Views: 4 Author: Site Editor Publish Time: 2021-08-06 Origin: Site Inquire
In any hydronic closed-loop solar collector system, heat transfer fluid is the lifeline. It must be sealed and pressurized in the solar heating piping, much like freon fluid in a refrigeration system. To ensure that a solar heating system is reliable over a long period of time, the thermal fluid in the system must not leak, freeze or boil, and it must be able to withstand the high temperatures inside the solar collector without "cooking".
Propylene glycol (PG) has become the most common heat transfer fluid used in closed-loop solar heating systems containing antifreeze. It has a long track record of decades in this application and is widely available from many sources. This is not an automotive antifreeze, it is a different substance (ethylene glycol) that is much more toxic and should never be used in home solar heating equipment. When using PG, it is best to understand its properties, capabilities and limitations, which have a direct impact on the pumps, piping components and temperature control required for these systems.
Solar home heating systems are most often used to heat potable domestic hot water, and for this reason, in-tank heat exchanger coils have become very popular. When a single-wall heat exchanger fails, there is a risk that the heat transfer fluid in the coil will leak into the potable water. Because this (and other environmental leaks) are real, the ideal solar heat transfer fluid is biodegradable when released into the environment and non-toxic if consumed by humans or animals.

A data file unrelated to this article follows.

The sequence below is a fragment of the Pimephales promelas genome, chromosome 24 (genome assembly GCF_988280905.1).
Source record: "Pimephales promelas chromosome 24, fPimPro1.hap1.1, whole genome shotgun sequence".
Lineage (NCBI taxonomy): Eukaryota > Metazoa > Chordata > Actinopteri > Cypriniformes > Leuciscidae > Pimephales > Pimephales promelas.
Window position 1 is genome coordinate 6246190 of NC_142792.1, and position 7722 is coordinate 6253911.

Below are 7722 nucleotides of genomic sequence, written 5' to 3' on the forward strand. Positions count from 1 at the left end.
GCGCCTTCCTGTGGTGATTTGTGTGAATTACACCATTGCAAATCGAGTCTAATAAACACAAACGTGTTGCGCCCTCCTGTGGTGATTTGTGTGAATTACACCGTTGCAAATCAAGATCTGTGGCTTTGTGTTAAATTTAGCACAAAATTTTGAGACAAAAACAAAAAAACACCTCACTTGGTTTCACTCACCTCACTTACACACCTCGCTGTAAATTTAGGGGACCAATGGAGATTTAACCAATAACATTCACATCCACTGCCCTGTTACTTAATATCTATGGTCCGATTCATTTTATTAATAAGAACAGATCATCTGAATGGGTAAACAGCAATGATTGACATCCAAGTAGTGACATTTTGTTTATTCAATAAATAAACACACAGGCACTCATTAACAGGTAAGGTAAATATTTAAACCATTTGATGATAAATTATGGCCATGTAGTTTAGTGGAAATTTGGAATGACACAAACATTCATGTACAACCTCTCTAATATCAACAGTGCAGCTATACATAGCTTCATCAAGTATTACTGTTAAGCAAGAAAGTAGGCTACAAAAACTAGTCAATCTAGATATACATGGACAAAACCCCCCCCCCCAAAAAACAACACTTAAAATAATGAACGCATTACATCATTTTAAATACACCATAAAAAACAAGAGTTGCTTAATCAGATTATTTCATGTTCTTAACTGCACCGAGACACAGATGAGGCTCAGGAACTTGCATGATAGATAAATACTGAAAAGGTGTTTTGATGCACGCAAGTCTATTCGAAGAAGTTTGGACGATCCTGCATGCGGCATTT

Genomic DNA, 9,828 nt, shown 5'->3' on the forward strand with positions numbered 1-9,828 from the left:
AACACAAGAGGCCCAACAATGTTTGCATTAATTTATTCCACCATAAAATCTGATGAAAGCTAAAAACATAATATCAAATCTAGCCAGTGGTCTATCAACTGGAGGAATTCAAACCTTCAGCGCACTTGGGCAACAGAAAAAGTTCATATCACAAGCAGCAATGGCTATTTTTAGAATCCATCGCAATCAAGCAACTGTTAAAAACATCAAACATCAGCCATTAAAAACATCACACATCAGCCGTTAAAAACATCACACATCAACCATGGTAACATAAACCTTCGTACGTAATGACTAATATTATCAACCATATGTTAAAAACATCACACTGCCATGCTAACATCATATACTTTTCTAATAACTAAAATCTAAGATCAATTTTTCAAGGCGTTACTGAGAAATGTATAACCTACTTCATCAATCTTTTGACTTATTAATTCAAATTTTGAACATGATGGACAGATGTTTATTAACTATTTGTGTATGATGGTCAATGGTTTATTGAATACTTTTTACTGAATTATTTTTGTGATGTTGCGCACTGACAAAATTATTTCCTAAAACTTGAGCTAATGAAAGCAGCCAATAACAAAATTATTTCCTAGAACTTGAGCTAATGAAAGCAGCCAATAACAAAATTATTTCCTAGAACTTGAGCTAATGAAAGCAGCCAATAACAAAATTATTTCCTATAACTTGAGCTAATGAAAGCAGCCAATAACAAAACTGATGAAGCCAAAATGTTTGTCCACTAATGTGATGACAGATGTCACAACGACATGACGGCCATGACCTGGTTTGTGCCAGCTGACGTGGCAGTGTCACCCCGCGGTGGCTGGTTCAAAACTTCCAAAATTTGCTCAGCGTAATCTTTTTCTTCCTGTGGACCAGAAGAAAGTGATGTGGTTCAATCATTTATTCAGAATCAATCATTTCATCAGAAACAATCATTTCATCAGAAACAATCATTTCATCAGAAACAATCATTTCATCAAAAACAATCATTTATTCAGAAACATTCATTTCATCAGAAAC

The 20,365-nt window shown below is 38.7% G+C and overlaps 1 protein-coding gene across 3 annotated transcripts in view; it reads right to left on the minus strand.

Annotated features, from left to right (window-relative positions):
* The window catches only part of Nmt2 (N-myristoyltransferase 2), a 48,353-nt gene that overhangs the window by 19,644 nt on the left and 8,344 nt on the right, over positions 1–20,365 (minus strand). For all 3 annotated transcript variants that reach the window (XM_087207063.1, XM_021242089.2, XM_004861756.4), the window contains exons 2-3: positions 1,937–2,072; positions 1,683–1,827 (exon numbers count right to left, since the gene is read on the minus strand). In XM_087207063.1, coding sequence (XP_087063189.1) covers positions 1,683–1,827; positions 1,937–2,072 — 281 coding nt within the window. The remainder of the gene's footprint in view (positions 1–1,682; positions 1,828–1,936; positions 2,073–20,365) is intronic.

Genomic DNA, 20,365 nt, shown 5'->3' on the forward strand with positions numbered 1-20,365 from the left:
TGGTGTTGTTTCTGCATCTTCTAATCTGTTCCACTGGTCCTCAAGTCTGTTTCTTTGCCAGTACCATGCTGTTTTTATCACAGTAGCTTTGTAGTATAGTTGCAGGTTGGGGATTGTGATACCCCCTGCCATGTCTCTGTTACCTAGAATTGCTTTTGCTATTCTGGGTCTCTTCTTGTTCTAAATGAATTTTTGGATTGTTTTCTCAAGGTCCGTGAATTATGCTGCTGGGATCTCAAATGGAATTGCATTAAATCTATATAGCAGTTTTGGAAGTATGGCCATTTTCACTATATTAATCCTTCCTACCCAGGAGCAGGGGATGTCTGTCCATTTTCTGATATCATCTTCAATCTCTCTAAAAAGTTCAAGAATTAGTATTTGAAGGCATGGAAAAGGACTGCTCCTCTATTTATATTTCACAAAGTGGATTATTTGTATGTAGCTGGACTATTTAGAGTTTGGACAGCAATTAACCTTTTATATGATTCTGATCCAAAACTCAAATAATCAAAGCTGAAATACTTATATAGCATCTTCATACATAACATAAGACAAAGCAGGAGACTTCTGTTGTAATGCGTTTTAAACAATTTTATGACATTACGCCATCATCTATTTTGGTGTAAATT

Pure PG scores highly in this regard, as evidenced by its use as a food and drug additive. Millions of people use pure PG daily as part of their diet, mixing it into their food, cosmetics, medications, and more recently, inhaling it while snorting. So, how pure is the PG used in solar heating systems? The answer is typically 95% pure before it is mixed with water. A typical PG heat transfer fluid contains additives to prevent corrosion and improve resistance to high temperature degradation. Additives make up approximately 5% of the PG fluid concentrate by weight. The concentrate is mixed with demineralized water before final use, so, for example, if it is mixed half and half with water, the final concentration of the additive is about 2.5%.
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